US parents want 'evil' Harry Potter banned

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YOU ONLY have to open the latest Harry Potter book to see the naked evil that waits inside.

YOU ONLY have to open the latest Harry Potter book to see the naked evil that waits inside.

Beneath the title, Harry Potter and the Prisoner of Azkaban , is a heraldic shield with a serpent and the motto "Draco dormiens nunquam titillandus". Sex, drugs, Satanism. All are lurking in those four words alone. And you haven't even started on the story yet.

It has taken too long - the three books by JK Rowling have colonised bestseller lists around the globe - but in America at least, vigilant parents have mobilised to cleanse their children's souls of Potter and his twisted tales of the occult.

Well, a few have. Groups of parents have lobbied education boards and schools to have the books banned from classrooms on the grounds that they are too dark and violent.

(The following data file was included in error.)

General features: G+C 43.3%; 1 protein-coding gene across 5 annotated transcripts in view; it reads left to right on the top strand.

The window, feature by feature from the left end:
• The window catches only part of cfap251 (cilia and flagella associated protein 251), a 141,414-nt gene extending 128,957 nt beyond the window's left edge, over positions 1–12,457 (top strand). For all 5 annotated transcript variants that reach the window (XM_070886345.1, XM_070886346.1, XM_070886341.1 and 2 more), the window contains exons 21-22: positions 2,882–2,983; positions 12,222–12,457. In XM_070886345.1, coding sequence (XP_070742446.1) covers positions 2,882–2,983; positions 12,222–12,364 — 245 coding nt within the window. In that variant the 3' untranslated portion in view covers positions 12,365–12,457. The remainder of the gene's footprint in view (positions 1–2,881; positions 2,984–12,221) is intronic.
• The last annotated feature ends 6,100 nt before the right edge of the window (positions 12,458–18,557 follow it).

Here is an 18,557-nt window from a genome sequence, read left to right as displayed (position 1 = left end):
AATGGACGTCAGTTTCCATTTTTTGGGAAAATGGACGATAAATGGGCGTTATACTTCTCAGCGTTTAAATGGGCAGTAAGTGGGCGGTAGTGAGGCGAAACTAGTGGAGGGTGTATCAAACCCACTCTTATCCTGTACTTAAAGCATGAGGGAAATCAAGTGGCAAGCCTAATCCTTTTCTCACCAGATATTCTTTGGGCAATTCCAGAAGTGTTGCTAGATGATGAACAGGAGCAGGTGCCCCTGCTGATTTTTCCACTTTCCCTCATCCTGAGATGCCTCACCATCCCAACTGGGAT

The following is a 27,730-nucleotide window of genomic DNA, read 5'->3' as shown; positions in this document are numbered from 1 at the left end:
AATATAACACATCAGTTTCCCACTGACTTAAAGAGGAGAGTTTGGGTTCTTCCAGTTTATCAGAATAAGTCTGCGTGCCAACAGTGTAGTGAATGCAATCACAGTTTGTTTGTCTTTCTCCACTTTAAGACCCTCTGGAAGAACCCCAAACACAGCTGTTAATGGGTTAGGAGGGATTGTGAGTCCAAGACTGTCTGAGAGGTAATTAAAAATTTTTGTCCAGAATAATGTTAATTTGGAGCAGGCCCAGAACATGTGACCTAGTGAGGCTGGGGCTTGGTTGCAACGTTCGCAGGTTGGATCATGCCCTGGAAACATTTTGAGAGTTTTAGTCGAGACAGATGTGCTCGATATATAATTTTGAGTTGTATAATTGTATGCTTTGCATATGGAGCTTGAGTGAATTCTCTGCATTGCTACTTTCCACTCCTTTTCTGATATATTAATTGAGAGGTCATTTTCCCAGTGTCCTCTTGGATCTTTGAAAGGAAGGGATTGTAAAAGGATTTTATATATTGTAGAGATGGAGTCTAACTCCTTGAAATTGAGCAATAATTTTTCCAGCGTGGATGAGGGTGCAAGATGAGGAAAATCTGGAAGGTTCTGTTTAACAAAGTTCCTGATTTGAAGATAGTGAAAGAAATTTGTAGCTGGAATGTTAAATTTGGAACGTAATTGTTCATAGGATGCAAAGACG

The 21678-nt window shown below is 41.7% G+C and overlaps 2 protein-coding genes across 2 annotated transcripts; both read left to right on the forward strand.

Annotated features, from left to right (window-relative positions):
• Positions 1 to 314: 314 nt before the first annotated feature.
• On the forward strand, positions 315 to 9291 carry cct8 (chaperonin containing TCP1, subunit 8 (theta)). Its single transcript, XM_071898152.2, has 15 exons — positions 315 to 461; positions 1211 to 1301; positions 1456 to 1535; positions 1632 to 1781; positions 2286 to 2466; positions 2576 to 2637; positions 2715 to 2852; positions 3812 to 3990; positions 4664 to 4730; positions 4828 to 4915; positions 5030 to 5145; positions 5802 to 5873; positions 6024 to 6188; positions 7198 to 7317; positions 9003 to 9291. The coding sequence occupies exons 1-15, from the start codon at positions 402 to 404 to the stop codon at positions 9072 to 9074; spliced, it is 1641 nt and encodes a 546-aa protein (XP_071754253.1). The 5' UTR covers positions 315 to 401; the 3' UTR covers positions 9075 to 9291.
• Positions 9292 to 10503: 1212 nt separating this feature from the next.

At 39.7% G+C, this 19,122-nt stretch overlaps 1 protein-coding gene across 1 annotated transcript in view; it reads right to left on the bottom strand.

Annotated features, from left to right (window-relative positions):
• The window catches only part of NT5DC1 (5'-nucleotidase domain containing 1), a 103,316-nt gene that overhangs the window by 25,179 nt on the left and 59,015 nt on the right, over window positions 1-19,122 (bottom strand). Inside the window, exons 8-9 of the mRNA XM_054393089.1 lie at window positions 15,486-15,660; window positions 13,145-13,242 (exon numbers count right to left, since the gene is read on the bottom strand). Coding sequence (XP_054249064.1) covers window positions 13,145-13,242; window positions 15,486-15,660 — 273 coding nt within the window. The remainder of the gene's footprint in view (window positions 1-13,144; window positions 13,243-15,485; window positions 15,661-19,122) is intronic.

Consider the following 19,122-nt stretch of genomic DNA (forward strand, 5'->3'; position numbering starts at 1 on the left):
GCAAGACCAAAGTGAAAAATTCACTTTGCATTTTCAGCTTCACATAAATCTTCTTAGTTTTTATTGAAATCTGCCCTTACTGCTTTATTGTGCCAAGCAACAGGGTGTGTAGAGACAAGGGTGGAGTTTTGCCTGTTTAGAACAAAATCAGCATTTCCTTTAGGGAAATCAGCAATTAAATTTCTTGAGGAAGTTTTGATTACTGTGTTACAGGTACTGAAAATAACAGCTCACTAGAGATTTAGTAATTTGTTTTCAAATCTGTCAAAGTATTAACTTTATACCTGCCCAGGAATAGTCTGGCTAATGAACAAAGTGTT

"The books have a ... tone of death, hate, lack of respect and sheer evil," Elizabeth Mounce of Columbia, South Carolina, told a school board hearing. The board is to review the titles and decide whether to remove them from schools across the state.

At least one board member, Clarence Dickert, was seemingly sympathetic to reservations by those calling themselves "concerned Christian parents". He said afterwards: "Censorship is an ugly word but it is not as ugly as what I've heard this morning".

In Simi school district, near Los Angeles, a committee has been set up to scour the books for inappropriate influences. "It's a horrible book," Teresa Schmidt said of Harry Potter and the Philosopher's Stone . "It talked about death and killing. It talks about drinking animal blood ... ".

For now, though, Harry is persona thoroughly grata with most students and teachers. Rowling is on a US signing tour and the first three Potter instalments occupy places one, two and three on The Wall Street Journal bestseller list.